IBdaMann wrote:
tmiddles wrote: Your own interpretation lacks the justification for a right to any and all arms without regulation.
Which arms does my interpretation preclude?
None, of course, that's your take on it. However the regulation can be followed by allowing some, but not all, arms.

IBdaMann wrote:"SHALL NOT BE INFRINGED." It is the strongest language of the entire Constitution.
Not sure how you find the 2nd amendment to be stronger than the 1st. Congress can't even make a law at the top of the 1st amendment and you have the right of the state to regulate in the 2nd. You also have language like "shall not be denied or abridged" elsewhere where it's made clear that not only can you not deny it outright you can't diminish it at all.

But really this is all silly because the constitution provided for interpretation in Article III.

"Article III of the U.S. Constitution
The Judicial Power of the United States shall be vested in one supreme Court,..."

There you have it.

The Constitution was ratified June 21, 1788

In 1803 it was the Superme Court that interpreted the constitution for the first time finding Congress had passed a law that was unconstitutional. This shows where the authority to do that is found. (not alter, interpret)

Now I agree completely that there is no question in the US there is a right be armed. If someone doesn't like it they'll need to get an amendment to the constitution, overturning the 2nd amendment passed. Just as we did with voting rights for women, prohibition and the repeal of it, and so on.

However, you, ITN, and any NRA advocate never want to clarify where you draw the line in a world with terrorism and nuclear weapons on the "Arms" spectrum of nuttiness.

Into the Night wrote: 'Regulate' does not mean 'oligarchy'.
You almost said 'Regulate' does not mean 'regulations' there didn't you ITN? Oligarchy meaning a small group control something, which has not at any point come up in the conversation. We are talking about the government: Federal, State, City. Those are not "oligarchies". True judicial activism to the point of courts making sh#t up certainly would qualify.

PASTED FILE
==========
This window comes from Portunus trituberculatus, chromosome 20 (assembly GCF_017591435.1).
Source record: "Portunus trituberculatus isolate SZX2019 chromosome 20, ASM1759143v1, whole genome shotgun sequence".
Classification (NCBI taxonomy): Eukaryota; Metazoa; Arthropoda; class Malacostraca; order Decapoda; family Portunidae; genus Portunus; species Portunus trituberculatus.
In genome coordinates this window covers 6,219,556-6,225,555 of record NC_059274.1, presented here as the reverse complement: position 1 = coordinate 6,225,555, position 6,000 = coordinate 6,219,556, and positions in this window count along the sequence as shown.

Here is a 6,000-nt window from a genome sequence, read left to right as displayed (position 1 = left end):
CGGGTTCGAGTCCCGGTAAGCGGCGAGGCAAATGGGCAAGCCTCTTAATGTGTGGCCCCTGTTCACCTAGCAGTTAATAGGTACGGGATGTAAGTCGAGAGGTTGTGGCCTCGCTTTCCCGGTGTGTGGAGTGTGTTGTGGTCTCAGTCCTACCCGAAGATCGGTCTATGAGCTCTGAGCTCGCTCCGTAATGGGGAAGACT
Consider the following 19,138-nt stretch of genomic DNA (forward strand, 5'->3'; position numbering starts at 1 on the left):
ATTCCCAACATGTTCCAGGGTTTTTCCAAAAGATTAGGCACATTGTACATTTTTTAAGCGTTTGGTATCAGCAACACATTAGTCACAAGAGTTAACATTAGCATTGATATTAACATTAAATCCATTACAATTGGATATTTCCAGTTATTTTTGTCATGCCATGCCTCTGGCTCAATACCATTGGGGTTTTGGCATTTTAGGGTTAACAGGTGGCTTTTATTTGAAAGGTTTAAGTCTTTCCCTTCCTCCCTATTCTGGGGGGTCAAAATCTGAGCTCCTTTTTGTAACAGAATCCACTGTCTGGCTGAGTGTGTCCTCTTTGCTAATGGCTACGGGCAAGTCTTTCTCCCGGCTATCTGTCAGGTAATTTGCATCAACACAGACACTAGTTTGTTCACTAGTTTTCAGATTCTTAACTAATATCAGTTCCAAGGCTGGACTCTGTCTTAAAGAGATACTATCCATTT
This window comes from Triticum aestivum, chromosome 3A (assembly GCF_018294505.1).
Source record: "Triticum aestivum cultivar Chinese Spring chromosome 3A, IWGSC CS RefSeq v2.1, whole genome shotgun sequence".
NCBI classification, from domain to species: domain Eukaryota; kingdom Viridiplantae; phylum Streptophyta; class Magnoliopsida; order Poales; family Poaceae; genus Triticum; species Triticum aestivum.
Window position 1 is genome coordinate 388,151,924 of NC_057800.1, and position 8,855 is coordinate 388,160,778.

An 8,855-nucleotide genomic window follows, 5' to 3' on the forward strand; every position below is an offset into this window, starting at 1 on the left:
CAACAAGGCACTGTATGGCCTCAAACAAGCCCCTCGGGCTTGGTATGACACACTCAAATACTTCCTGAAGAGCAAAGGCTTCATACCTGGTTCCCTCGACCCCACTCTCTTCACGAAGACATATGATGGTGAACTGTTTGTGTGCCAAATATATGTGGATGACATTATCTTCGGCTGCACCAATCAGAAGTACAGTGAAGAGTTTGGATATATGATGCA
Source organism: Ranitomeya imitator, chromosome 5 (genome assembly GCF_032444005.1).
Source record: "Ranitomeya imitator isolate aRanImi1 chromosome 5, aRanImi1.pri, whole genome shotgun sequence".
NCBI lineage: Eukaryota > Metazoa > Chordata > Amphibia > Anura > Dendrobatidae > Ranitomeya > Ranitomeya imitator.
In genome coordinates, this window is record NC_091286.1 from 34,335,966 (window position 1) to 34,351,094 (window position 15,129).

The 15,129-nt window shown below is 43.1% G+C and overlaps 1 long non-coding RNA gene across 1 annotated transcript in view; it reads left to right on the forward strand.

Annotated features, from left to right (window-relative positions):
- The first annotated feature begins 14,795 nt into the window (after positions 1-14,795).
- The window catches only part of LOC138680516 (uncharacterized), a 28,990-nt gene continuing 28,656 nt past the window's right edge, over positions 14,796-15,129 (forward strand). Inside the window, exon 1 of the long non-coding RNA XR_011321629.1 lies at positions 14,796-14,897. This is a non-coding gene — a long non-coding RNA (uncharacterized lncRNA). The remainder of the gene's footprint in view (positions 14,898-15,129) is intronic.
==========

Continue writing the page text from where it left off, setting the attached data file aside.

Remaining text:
Anyway I found a reference (you should try that) and you guys are correct that "regulation" did not actually mean laws/rules/"regulations" at all at the time, but rather effective/ready.
https://constitutioncenter.org/images/uploads/news/CNN_Aug_11.pdf

So I was certainly wrong about that. The meaning of words does change over time and reading laws requires a historical context. Thankfully we have a court to do this important work and it's not up to us!


Guns are great, everyone should own a few. But if we let the democrats put limits on them, or define which guns we can and can not have, we will be denied any of those really cool, futuristic guns, that will ultimately be developed. We aren't likely to keep throwing lead around forever. We don't want a law, that states we can only own and use specific firearms, when better weapons will always be developed.
26-05-2020 07:52
keepit
★★★★☆
(1684)
There have been many cases through the decades and centuries which have decided that it is improper for one person's rights to infringe on another person's rights. For example, in the right to free speech, it is not acceptable to yell fire in a crowded theatre when there is no danger of fire. Such yelling would be excessive. Similarly, in the case of the right to a militia and the right to bear arms, if a person is in danger from someone, or a group of people, with excessive weaponry, that would be a case where a militia would be appropriate. If a person is in danger from a single person with modest weaponry, that would be a case for the right of an individual to bear arms such as a pistol or rifle or shotgun. An individual defending himself against modest weaponry with a tank, an automatic weapon, a bazooka, or a bump stock would be excessive (as in hollering fire in a crowded theatre would be excessive).
Bottom line, the word "reasonable" has great power in the law. One must have perspective and proportionality in all cases.
26-05-2020 08:37
IBdaMannProfile picture★★★★★
(7463)
keepit wrote:Bottom line, the word "reasonable" has great power in the law. One must have perspective and proportionality in all cases.

Exactly. It requires that all people who own tanks not use them unreasonably.